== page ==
One area that we have been struggling with this year (which is not technology related) is to create eye-catching, kid friendly displays within the media center but that don't "junk it up", upset the aesthetics of the room when it is used for events that are not library-related, and yet are practical for the space. This has been a challenge. One reason we are interested in this is because at the beginning of the year, we had a skype session with a lady who does amazing, inspiring library displays that are just fabulous. Her name is Toni Vahlsing. Anyway, Lisa P. has worked hard this year to create some library displays that are eye-catching but not necessarily disruptive to the space. She has found much of her inspiration on Pinterest. Regardless, I have decided to make this my issue for this particular assignment to see where it takes me. Here's what I discovered:
I was drawn to a series of different words, such as spoon, flying, birds, owl, sifting, leg, ants, boat ride, flight, faucet, and praying based on my interpretation of the symbols. In choosing to interpret these words based on my library display conundrum, here is the "story" that I have come up with:
A strong library display is something that takes flight or literally reaches above the furniture to stand out and not overwhelm what is already in place. Bringing in props that tie into the books that we would like to highlight is a creative way to catch a potential readers attention and would encourage conversation about the books. An example of this would be to bring in a giant spoon from Hobby Lobby to highlight the book Spoon by Amy Krause Rosenthal. Showcase an ant farm to highlight the book Are You an Ant? by Judy Allen. A stuffed bear would be cute to show off Three Bears in a Boat by David Soman. Sifting through the shelves is a good way to identify lesser known books that are hidden gems. I actually just replaced my kitchen faucet so I could bring in the old to go with Faucet Fish by Fay Robinson. Wouldn't that be an eye catching display? The symbol of a leg made me think of the sneaker exhibit that will be debuting at the High Museum next summer. Wouldn't it be cool to do our own sneaker exhibit here in the library to coincide with the High exhibit? Last but not least, I saw the word "praying" within the symbols. To me, I think of judaics and how hard we have worked this year to connect with the judaics department to ensure our resources are being taken advantage of because we do have such strong judaic resources! Creating a judaics-centered library exhibit with articles that represent praying would be so unique.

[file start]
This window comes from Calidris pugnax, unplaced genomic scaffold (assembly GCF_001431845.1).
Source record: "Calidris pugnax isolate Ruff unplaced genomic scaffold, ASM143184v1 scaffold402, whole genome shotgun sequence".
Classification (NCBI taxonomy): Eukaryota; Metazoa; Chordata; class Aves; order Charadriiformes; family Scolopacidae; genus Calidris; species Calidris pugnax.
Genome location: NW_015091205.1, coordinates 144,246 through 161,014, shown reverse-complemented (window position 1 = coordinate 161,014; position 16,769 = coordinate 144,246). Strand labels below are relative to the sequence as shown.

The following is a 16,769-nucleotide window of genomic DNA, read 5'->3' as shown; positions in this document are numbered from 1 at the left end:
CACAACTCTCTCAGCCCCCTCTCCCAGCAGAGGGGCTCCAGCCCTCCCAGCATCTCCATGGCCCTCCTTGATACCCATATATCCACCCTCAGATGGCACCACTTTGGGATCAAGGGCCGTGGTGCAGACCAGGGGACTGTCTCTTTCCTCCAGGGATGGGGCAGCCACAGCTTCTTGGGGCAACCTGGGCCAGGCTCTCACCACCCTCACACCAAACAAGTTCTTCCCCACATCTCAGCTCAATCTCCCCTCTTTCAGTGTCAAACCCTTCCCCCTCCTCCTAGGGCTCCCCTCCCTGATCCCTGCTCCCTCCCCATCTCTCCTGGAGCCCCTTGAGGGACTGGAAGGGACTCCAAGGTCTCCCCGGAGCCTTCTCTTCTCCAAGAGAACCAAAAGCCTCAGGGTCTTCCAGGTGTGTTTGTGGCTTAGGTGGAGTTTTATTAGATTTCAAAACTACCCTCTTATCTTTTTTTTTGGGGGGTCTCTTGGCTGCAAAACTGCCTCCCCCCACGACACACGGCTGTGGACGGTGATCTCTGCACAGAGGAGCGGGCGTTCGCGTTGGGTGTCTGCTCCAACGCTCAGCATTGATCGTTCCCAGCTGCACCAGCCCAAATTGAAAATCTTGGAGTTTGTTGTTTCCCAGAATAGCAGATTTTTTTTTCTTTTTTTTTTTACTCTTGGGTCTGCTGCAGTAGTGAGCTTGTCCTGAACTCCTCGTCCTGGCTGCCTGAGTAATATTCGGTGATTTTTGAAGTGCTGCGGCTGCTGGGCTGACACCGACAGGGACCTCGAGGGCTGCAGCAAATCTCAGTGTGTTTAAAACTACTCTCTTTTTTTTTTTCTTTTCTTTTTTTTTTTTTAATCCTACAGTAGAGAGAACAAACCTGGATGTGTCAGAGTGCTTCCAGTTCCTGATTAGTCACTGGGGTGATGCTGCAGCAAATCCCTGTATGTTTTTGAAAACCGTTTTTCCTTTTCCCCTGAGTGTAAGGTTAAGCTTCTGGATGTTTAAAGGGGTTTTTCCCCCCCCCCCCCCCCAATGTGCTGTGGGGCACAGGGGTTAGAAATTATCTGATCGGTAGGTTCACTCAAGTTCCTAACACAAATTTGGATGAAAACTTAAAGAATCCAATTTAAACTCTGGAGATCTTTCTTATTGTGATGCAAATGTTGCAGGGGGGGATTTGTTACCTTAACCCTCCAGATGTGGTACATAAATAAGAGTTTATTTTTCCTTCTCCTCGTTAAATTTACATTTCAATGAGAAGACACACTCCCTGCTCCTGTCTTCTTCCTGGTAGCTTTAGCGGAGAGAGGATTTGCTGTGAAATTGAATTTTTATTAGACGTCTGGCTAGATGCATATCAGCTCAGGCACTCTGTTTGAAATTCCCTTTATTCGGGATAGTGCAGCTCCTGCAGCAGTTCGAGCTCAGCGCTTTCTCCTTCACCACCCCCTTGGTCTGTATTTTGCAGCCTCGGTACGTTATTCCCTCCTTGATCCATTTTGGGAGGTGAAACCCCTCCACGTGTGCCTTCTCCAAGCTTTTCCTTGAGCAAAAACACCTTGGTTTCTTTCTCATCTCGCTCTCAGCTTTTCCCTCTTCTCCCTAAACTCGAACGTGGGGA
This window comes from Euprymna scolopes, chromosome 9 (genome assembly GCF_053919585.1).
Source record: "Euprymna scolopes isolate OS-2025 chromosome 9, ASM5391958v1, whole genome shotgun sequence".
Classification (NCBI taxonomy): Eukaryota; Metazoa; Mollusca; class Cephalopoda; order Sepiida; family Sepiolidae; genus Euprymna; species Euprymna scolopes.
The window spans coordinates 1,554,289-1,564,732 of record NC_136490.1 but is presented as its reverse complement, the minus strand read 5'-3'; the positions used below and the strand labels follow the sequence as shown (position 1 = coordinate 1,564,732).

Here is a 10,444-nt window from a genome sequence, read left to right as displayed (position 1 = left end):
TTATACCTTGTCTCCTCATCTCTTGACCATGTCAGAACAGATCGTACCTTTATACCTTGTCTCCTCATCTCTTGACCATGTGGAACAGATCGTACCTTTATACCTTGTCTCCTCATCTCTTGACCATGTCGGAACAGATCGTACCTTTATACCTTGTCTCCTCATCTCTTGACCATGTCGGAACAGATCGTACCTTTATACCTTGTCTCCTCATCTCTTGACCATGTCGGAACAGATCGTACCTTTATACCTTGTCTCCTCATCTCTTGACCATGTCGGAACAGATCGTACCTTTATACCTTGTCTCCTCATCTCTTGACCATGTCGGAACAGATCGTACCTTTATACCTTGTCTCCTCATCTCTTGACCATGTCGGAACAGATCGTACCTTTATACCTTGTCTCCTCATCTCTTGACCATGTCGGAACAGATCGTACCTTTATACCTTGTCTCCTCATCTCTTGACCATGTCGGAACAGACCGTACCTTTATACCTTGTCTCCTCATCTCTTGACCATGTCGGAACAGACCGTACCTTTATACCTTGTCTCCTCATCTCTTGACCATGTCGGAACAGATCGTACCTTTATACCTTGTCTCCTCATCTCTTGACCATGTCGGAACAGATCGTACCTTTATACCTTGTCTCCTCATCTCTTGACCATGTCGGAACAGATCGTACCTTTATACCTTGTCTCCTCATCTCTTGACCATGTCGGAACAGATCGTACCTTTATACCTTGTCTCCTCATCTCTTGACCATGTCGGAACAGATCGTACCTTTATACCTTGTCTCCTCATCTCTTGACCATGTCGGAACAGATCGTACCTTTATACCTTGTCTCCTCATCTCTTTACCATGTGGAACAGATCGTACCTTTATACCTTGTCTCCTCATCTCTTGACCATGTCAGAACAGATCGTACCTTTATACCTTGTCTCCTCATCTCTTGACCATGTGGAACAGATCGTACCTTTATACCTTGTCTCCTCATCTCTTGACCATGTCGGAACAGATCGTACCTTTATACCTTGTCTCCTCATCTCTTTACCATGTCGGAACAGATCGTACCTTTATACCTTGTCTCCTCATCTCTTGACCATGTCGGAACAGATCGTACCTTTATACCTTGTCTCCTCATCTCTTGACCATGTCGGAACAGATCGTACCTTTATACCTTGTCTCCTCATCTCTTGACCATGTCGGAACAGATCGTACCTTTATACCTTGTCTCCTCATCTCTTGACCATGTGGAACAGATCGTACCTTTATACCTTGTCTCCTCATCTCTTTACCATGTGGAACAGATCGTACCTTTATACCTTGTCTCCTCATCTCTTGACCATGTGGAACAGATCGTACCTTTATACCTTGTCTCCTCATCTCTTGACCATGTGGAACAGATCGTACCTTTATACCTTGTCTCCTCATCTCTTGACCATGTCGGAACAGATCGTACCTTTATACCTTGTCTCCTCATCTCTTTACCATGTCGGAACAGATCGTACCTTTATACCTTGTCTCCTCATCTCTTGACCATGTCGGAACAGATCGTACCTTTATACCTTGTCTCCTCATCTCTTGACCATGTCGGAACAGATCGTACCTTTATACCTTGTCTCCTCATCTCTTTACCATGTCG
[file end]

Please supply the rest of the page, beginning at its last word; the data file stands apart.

I am pleased with the way that this exercise has forced me to think creatively in ways I definitely would not have otherwise. It was not until I set down to type this that I realized the value. Thank you for stretching my mind!